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Jacob, the Ladder, and the Master

Jacob, the Ladder, and the Master by FFOZ

How do angels ascend and descend upon the Son of Man?

Philip's initial skepticism about the Master gave way to an emphatic statement of belief: “Rabbi, You are the Son of God,” which is to say, “You are the King of Israel” (John 1:49). Yeshua affirmed Nathanael’s confession with a double “Amen” and then said, “I say to you, you will see the heavens opened and the angels of God ascending and descending on the Son of Man” (1:51).

To see the “heavens opened” is to receive a prophetic, apocalyptic vision.1 Yeshua refers to Himself as the “Son of Man,” a title for Messiah derived from apocalyptic visions in the book of Daniel and the book of Enoch.2 The angels ascending and descending upon the Son of Man alludes to Genesis 28:12, which describes Jacob’s dream of a ladder upon which angels ascend and descend. A midrashic reading of that verse offers insight into the Master’s enigmatic words. In Hebrew, the pronoun “it” is identical to the pronoun for “him” (hu, הוא or as in this case bo, בו). Therefore, Genesis 28:12–13 could be read as follows: He had a dream, and behold, a ladder was set on the earth with its top reaching to heaven; and behold, the angels of God were ascending and descending on [him]. And behold, the LORD stood above [him]. (Genesis 28:12–13) In the Midrash Rabbah, the sages argue over the meaning of the verses. One rabbi takes it to mean that the angels ascended and descended upon the ladder and that God stood above the ladder; the other takes it to mean that the angels ascended and descended upon Jacob himself.3 Rabbi Chiyyah the Elder and Rabbi Yannai disagreed. One taught that [the Angels in Jacob’s vision] were “ascending and descending” on the ladder; the other taught: they were “ascending and descending” on Jacob. (Genesis Rabbah 68:14) Rabbi Chiyyah and Rabbi Yannai disagreed. One taught that “[the LORD stood] on it” means [God] stood at the top of the ladder while the other says that “on it” [should be read “on him” and] means that God stood above Jacob. (Genesis Rabbah 69:3)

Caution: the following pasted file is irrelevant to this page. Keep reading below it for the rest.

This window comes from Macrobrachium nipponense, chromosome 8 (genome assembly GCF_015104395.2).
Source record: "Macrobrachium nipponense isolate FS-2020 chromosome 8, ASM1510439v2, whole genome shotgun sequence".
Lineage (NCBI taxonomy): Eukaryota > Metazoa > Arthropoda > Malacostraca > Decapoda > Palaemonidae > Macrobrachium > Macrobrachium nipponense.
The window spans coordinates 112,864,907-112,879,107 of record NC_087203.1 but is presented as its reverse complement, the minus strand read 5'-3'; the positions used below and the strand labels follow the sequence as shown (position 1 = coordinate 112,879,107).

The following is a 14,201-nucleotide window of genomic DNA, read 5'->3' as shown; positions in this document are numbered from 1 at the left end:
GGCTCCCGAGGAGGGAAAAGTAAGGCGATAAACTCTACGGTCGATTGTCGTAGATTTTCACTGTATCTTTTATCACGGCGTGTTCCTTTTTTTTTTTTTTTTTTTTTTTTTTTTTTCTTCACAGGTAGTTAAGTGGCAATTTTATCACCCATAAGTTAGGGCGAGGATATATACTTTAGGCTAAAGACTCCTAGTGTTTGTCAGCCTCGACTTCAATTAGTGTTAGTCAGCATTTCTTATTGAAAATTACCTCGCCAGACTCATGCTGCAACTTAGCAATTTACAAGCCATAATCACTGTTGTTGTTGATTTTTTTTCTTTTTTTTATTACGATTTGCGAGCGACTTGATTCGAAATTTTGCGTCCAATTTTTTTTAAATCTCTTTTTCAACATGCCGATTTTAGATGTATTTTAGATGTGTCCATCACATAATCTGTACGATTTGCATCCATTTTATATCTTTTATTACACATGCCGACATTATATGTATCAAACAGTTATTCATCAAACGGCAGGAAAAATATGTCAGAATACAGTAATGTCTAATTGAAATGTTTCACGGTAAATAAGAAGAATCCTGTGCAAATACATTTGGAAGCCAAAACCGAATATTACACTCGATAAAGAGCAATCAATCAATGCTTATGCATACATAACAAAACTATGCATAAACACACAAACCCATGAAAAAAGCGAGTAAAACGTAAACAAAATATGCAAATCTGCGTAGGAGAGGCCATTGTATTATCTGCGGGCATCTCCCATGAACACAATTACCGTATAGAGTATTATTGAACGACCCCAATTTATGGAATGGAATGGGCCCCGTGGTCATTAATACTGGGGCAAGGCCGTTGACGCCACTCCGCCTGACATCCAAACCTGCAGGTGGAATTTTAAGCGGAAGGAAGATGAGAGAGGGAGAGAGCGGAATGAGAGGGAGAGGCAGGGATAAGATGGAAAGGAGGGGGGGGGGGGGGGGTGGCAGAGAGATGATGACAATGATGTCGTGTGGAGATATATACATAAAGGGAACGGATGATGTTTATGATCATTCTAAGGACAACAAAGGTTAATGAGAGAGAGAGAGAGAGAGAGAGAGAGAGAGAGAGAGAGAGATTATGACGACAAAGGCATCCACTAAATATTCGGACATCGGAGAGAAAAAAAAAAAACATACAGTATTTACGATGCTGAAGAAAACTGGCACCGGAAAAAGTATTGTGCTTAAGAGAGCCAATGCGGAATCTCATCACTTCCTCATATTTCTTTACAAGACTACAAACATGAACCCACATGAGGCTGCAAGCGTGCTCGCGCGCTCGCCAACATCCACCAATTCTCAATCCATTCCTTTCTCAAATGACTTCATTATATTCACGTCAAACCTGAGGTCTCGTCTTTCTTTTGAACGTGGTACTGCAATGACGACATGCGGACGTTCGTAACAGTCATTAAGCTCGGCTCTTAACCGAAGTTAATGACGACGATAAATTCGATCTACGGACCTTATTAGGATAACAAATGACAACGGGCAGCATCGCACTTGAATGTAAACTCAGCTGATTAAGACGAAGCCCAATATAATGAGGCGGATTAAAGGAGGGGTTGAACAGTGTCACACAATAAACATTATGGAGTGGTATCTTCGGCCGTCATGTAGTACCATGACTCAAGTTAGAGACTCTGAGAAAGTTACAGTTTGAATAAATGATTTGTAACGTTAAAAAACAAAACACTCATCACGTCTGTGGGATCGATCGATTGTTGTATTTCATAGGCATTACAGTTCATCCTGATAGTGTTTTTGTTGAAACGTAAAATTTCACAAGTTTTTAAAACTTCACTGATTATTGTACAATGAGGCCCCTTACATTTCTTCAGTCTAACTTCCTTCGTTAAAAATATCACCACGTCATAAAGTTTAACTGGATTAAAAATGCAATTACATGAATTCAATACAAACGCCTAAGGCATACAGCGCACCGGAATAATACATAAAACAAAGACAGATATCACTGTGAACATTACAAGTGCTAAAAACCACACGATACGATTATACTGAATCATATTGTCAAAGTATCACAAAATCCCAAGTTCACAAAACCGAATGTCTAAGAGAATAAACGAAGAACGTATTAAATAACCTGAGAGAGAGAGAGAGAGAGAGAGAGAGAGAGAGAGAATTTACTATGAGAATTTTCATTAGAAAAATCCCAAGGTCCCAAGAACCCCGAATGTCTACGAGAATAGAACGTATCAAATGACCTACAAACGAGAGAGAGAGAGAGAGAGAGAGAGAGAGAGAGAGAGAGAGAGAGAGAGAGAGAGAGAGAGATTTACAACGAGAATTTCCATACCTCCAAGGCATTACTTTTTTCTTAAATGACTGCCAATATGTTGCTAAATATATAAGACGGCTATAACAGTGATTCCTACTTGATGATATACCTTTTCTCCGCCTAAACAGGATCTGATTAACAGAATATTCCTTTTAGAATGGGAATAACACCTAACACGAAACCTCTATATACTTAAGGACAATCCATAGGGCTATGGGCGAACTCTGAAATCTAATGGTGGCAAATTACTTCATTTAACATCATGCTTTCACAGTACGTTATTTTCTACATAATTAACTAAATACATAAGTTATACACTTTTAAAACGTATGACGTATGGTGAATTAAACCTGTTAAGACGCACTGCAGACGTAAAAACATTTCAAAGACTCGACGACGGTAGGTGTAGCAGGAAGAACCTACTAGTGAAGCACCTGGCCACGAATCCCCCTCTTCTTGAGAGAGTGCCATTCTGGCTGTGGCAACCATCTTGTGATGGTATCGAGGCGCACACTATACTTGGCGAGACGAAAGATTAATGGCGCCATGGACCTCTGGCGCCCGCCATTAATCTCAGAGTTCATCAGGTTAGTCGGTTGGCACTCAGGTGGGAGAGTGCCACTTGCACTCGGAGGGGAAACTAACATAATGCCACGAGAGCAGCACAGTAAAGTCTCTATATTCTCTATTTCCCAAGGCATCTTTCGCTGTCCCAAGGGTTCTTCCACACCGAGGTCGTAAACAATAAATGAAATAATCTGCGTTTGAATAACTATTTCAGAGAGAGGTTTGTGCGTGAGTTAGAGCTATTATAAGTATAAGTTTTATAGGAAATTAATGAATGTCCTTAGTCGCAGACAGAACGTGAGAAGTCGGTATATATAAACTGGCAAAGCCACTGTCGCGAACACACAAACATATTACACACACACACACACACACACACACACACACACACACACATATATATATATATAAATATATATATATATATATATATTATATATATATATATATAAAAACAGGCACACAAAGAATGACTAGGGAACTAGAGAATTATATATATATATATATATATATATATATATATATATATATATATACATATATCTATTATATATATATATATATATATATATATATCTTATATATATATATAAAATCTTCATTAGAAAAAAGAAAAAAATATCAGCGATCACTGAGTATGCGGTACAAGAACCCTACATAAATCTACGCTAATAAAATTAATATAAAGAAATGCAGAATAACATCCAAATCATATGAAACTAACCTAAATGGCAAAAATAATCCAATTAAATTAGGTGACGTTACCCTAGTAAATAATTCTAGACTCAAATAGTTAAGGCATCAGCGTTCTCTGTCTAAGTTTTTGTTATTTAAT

Yeshua seems to have read the passage in the latter sense but applies the pronoun neither to the ladder nor to Jacob but to Himself.4 He tells Nathanael that he, like Jacob, will see heaven open and the angels of God ascending and descending on the Messiah. Perhaps this was the very Torah passage Nathanael had been contemplating whilst he sat beneath the fig tree.

Messiah is the true ladder between heaven and earth. He is extended to us from above, as He says, “For I have come down from heaven” (John 6:38). He is the way of ascent, as He says, “I ascend to My Father and your Father, and My God and your God” (John 20:17). He is a son of Jacob—an Israelite—and yet angels ascend and descend upon Him, and God is above Him:

But when He says, “All things are put in subjection [under Messiah],” it is evident that He is excepted who put all things [under] Him. When all things are [under] Him, then the Son Himself also will be [under] the One who [put] all things [under Messiah], so that God may be all in all. (1 Corinthians 15:27−28) Endnotes

  1. Cf. Ezekiel 1:1; Matthew 3:16.

  2. The title “Son of Man” literally means “The Human Being.” It appears, outside the New Testament, as a title for the Messiah in Daniel 7:13; 1 Enoch 46, 48, 62, 63:11, 69:26–70:1, 71:14–17.

  3. George R. Beasley-Murray, John (2d ed.; vol. 36, of Word Biblical Commentary; Nashville, TN: Thomas Nelson Publishers, 1999), 28.

  4. Consider the following Chasidic parallel: The Maggid of Mezhirech stated, “[The tzaddik] is the ladder [in Jacob’s dream], of which it is said, ‘Ascended and descended bo (on it)’ (Genesis 28:12). For just as he is able to bring down the effluence and then extend it, so he is able to cause his whole generation to ascend” (Jacob Schochet, The Mystical Dimension Volume Three: Chassidic Dimensions [New York, NY: Kehot Publication Society, 1995], 107).

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